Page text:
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This Day in My History

  Our Town Revisited
Friday Five

 Piñata People
2004:  Need-to-Know Basis

Joe Btfslpk

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"Lord, the Gospel According to Biff"

"Jimminy Grasshopper"

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Flash version is here.

Master list of links to (most) videos
by Mefeedia

My Favorite Video Blogs

29 Fragile Days
Bicycle Sidewalk
Carl Weaver's Video
Dan and Jen's Animal Friends

Drive Time
Josh Leo's Video
Kitchen Arts
Living with the Fallas
Minnesota Stories
PJK Productions
Randy Wicker Reporting
Walk Los Angeles
White Guy Eats Foreign Foods

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Toys for Tots

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Support liberty and justice for all

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Tee-Hee Moment:

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Bill O'Reilly about David Letterman, February 2001"Mr. Letterman is a smart guy who can spot a phony with telescopic accuracy and expects his guests to bring something to the table. If a guest begins to sink on this show, the bottom is a long way down."

David Letterman to Bill O'Reilly, January 4, 2006"I have a feeling that about 60% of what you say is crap."

Note to Linda in E. Texas:  I'd like to write to you, but I can't find your e-mail address


5 January 2006

I'd like to put together a video about my grandparents, my father's parents, because I have all this information about them, which is in bits and pieces and even I can't make a coherent "history" of them from it.  My grandfather left scrapbooks.  My godfather (my grandfather's brother) left scrapbooks, but much of those books rely on the viewer actually knowing what s/he is looking at in order to make a coherent "history."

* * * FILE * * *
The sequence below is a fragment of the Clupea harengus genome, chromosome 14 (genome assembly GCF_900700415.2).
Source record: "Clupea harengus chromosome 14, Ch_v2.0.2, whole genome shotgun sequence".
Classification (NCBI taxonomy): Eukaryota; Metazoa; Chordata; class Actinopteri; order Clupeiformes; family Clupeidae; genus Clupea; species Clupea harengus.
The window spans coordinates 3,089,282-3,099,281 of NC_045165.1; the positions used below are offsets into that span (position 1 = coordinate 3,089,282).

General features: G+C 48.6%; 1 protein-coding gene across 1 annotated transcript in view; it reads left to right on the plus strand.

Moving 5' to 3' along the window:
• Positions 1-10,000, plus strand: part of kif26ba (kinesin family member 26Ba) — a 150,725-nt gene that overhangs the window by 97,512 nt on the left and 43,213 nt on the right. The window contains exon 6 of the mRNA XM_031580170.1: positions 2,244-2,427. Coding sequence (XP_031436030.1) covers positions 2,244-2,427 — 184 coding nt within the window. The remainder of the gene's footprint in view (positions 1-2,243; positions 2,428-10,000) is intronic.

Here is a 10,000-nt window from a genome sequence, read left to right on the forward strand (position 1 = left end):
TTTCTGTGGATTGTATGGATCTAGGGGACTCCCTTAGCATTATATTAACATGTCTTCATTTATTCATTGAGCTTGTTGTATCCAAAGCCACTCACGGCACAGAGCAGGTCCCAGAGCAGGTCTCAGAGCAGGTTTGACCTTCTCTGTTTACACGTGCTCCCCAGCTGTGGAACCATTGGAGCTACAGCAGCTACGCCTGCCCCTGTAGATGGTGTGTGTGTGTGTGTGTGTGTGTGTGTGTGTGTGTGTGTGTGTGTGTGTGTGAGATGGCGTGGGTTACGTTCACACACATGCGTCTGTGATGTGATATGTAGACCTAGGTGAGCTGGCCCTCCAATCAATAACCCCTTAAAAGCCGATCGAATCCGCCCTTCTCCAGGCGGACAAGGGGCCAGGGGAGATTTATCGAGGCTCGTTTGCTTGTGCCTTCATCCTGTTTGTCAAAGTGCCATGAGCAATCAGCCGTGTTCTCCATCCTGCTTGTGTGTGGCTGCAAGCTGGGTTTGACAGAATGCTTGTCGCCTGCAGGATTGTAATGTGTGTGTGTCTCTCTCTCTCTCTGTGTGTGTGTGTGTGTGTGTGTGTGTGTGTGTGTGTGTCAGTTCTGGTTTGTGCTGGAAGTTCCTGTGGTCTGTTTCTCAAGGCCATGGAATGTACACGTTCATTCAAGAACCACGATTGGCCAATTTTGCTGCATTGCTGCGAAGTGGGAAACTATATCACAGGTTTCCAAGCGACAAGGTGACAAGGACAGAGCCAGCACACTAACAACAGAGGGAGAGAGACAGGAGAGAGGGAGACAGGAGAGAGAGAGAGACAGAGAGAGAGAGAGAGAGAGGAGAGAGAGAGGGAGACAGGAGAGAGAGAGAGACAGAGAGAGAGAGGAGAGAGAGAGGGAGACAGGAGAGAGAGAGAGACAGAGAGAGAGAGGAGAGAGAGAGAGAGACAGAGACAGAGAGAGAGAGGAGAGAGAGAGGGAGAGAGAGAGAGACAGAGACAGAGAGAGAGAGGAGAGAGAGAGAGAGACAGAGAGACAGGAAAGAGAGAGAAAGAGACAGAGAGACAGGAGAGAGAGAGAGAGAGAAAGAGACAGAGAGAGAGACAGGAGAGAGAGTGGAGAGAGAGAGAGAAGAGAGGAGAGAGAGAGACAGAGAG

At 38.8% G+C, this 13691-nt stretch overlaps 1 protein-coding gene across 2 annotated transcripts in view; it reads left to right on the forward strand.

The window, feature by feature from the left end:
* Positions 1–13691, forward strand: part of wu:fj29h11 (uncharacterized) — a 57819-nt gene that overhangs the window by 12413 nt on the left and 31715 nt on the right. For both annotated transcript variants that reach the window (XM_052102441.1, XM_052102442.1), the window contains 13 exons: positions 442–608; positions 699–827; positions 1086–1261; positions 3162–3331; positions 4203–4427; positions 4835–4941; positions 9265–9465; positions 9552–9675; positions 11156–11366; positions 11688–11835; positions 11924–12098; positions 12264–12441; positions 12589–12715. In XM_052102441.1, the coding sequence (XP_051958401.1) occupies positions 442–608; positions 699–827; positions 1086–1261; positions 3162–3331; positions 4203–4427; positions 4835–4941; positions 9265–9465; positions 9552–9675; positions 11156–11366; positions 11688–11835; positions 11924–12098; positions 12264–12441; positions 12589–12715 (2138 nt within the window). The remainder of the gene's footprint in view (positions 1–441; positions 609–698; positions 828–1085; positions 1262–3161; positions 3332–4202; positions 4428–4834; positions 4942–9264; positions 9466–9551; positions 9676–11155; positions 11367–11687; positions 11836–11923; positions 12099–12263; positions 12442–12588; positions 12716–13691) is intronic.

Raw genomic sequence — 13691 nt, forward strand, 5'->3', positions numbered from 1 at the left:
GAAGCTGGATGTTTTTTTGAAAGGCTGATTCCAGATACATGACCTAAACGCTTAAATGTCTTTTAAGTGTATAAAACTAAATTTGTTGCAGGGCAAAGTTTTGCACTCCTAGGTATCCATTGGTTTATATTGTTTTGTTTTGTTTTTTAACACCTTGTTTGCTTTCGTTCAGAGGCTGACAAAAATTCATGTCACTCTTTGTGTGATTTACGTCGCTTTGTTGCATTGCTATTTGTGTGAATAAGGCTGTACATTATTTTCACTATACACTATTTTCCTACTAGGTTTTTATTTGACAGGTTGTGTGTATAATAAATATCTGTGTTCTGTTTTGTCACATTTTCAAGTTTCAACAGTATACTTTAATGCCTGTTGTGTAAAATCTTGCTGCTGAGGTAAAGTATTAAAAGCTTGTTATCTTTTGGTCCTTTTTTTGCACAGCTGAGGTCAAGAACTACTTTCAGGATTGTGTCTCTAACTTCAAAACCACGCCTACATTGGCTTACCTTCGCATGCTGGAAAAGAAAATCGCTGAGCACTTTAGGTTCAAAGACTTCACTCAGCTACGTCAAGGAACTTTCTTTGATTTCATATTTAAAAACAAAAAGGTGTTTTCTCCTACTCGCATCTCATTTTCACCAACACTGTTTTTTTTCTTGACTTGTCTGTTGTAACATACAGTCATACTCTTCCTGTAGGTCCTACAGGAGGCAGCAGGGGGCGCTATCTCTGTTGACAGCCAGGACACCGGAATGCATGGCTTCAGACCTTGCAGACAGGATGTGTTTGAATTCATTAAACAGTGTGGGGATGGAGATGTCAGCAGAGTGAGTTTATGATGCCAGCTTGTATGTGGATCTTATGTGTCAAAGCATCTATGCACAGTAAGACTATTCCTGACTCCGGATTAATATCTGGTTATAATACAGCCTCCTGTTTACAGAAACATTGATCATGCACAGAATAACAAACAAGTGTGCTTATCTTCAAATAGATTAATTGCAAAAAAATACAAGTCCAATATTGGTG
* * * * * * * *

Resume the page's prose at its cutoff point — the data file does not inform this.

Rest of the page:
My grandparents, as I have stated before, met in vaudeville.  Grandpa (Al West) was an Irish tenor, member of a group called "The Columbia Four" (among others).  My grandmother was a chorus girl.  It kills me, at my age, to know that they had this rich show business history that I never knew, much less asked about.  My mother tells me my father was ashamed of his mother because she had danced in the chorus.  I didn't even know that until this year.

My grandmother put my grandfather down all of my life, ridiculing him on those very rare occasions when he would sing, still having the strong voice that he had when he stood on stage.  I only remember two times when he sang in all the years I knew him, and my grandmother rolled her eyes in exasperation.  Easy to see why that part of their past life was never discussed.

But as I go through these scrapbooks, I get hints of what life was like, not only for them, but for others in the family.  It's absolutely fascinating. 

Here, for example, is a newspaper article about my grandparents and others in the quartet (the photo is from a different article)

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"No love-making," says Boss; "We're married," replies pair.